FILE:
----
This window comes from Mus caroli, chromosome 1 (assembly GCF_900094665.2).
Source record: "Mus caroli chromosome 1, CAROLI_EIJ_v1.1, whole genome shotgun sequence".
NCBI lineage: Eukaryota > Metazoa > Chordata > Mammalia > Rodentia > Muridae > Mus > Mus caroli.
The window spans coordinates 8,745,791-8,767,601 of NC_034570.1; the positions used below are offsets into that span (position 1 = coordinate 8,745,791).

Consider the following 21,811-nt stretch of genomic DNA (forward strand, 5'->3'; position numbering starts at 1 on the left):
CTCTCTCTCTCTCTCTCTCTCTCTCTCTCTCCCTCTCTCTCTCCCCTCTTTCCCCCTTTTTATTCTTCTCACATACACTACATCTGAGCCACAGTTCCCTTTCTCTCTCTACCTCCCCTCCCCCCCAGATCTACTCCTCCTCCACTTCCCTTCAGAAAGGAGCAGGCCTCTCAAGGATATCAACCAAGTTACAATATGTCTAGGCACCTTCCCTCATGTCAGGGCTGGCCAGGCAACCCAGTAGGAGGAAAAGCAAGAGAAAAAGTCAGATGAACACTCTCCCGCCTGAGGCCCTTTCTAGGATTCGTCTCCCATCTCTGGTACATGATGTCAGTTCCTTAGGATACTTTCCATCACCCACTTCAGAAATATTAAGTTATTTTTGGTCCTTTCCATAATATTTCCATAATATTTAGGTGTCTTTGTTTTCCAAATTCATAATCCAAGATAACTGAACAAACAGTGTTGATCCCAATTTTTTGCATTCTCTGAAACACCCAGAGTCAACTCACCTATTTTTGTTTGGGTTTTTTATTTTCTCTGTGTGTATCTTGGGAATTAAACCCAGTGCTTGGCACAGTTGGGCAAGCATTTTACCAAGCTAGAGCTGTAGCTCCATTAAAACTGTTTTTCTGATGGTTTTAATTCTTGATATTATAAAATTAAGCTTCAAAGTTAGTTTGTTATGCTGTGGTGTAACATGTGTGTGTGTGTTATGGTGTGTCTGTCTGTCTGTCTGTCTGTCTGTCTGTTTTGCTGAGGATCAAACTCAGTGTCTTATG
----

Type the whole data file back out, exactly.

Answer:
This window comes from Mus caroli, chromosome 1 (assembly GCF_900094665.2).
Source record: "Mus caroli chromosome 1, CAROLI_EIJ_v1.1, whole genome shotgun sequence".
NCBI lineage: Eukaryota > Metazoa > Chordata > Mammalia > Rodentia > Muridae > Mus > Mus caroli.
The window spans coordinates 8,745,791-8,767,601 of NC_034570.1; the positions used below are offsets into that span (position 1 = coordinate 8,745,791).

Consider the following 21,811-nt stretch of genomic DNA (forward strand, 5'->3'; position numbering starts at 1 on the left):
CTCTCTCTCTCTCTCTCTCTCTCTCTCTCTCCCTCTCTCTCTCCCCTCTTTCCCCCTTTTTATTCTTCTCACATACACTACATCTGAGCCACAGTTCCCTTTCTCTCTCTACCTCCCCTCCCCCCCAGATCTACTCCTCCTCCACTTCCCTTCAGAAAGGAGCAGGCCTCTCAAGGATATCAACCAAGTTACAATATGTCTAGGCACCTTCCCTCATGTCAGGGCTGGCCAGGCAACCCAGTAGGAGGAAAAGCAAGAGAAAAAGTCAGATGAACACTCTCCCGCCTGAGGCCCTTTCTAGGATTCGTCTCCCATCTCTGGTACATGATGTCAGTTCCTTAGGATACTTTCCATCACCCACTTCAGAAATATTAAGTTATTTTTGGTCCTTTCCATAATATTTCCATAATATTTAGGTGTCTTTGTTTTCCAAATTCATAATCCAAGATAACTGAACAAACAGTGTTGATCCCAATTTTTTGCATTCTCTGAAACACCCAGAGTCAACTCACCTATTTTTGTTTGGGTTTTTTATTTTCTCTGTGTGTATCTTGGGAATTAAACCCAGTGCTTGGCACAGTTGGGCAAGCATTTTACCAAGCTAGAGCTGTAGCTCCATTAAAACTGTTTTTCTGATGGTTTTAATTCTTGATATTATAAAATTAAGCTTCAAAGTTAGTTTGTTATGCTGTGGTGTAACATGTGTGTGTGTGTTATGGTGTGTCTGTCTGTCTGTCTGTCTGTCTGTCTGTTTTGCTGAGGATCAAACTCAGTGTCTTATG